Regulating (and Self-regulating) the Sharing Economy in Europe: An Overview

  • Guido Smorto
Part of the Research for Development book series (REDE)


The article describes the main legal challenges for regulating the sharing (or collaborative) economy in Europe and explains how the existing body of EU law applies to these new business models. In the last part, it makes a few brief comments on the need for future regulation.


  1. Bennett Moses, L. (2013). How to think about law, regulation and technology: Problems with technology as a regulatory target. Law, Innovation and Technology, 5.CrossRefGoogle Scholar
  2. Bernstein, L. (2001). Private commercial law in the cotton industry: Creating cooperation through rules. Norms and institutions. Michigan Law Review, 99, 1724.CrossRefGoogle Scholar
  3. Bolton, G., Greiner, B., & Ockenfels, A. (2013). Engineering trust. Reciprocity in the production of reputation information. Management Science, 59, 265.Google Scholar
  4. Botsman, R. (2014). Why the law won’t stop uber.
  5. Brownsword, R., & Somsen, H. (2009). Law, innovation and technology: Before we fast forward–A forum for debate. Law, Innovation and Technology, 1.CrossRefGoogle Scholar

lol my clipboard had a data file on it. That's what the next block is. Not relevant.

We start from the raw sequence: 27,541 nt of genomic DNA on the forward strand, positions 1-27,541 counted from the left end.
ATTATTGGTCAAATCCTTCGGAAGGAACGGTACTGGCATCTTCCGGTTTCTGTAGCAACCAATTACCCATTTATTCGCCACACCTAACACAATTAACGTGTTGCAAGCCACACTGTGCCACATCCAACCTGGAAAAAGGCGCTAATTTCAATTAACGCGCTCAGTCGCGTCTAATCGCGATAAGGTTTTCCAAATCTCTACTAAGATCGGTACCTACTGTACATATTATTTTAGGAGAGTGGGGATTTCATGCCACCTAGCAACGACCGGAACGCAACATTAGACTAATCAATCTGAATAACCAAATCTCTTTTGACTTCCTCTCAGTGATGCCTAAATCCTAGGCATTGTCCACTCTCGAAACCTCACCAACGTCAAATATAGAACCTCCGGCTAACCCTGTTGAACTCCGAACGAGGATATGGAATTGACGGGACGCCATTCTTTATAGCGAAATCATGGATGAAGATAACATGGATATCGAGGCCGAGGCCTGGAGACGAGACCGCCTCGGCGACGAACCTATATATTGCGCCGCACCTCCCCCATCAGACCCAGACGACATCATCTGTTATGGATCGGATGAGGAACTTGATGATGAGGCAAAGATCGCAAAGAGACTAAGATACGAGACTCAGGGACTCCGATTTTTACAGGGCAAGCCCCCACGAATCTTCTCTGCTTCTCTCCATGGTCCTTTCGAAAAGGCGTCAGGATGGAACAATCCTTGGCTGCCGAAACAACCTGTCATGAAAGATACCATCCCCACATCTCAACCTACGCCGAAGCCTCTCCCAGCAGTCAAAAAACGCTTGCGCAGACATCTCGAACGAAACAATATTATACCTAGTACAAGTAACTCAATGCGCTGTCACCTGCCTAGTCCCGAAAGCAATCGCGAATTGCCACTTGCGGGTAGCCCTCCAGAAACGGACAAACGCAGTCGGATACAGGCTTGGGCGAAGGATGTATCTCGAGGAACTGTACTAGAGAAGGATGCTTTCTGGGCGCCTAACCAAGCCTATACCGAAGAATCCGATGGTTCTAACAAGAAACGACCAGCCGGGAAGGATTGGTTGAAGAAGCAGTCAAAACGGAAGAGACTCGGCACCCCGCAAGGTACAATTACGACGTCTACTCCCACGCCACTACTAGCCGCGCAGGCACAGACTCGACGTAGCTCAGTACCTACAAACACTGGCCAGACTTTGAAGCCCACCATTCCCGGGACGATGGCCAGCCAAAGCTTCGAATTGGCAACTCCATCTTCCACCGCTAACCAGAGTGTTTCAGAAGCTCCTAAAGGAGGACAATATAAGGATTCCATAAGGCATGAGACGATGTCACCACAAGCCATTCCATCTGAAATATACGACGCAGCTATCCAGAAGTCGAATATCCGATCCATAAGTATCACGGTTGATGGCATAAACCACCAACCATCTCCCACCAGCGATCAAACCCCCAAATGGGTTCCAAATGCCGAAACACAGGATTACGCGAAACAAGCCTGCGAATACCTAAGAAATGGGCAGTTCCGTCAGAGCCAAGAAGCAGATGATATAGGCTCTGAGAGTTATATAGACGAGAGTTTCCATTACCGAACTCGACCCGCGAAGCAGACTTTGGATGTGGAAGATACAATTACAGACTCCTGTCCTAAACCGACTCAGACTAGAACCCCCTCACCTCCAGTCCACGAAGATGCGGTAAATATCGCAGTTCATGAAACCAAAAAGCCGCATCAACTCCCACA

6. Busch, C., Schultze-Nölke, H., Wiewiòrowska-Domagalska, A., & Zoll, F. (2016). The rise of the platform economy: A new challenge for EU consumer law? Journal of European Consumer and Market law, 1, 3.Google Scholar
  7. Caillaud, B., & Jullien, B. (2003). Chicken & egg: Competition among intermediation service providers. RAND Journal of Economics, 24, 309.CrossRefGoogle Scholar
  8. Cherry M. A., & Aloisi, A. (2017). Dependent contractors in the gig economy: A comparative approach. American University Law Review, 66, 3.
  9. Cohen, M., & Sundararajan, A. (2015). Self-regulation and innovation in the peer-to-peer sharing economy. University of Chicago Law Review Dialogue, 82, 116.Google Scholar
  10. Dellarocas, C., & Narayan, R. (2006). A statistical measure of a population’s propensity to engage in post-purchase online word-of-mouth. Statistical Science, 21, 277.CrossRefGoogle Scholar
  11. Dellarocas, C., & Wood, C. A. (2008). The sound of silence in online feedback: Estimating trading risks in the presence of reporting bias. Management Science, 54, 460.CrossRefGoogle Scholar
  12. De Stefano, V. (2016). The rise of the just-in-time workforce: On-demand work, crowd work and labour protection in the gig-economy, Comparative Labor Law & Policy Journal, 37, 3.
  13. Dillahunt, T. R., & Malone, A. R. (2015). The promise of the sharing economy among disadvantaged communities. In Proceedings of the 33rd Annual ACM Conference on Human Factors in Computing Systems, (p. 2285).
  14. Edelman, B., & Luca, M. (2014). Digital discrimination: The case of Harvard Business School Working Paper 14-054.Google Scholar
  15. Evans, D. (2003). The antitrust economics of multi-sided platform markets. Yale Journal on Regulation, 20, 325.Google Scholar
  16. Farmer, R. (2011). Web Reputation System and the Real World. In H. Masum & M. Tovey (Eds.), The reputation society. How online opinions are reshaping the offline world. Cambridge-MA: MIT Press.Google Scholar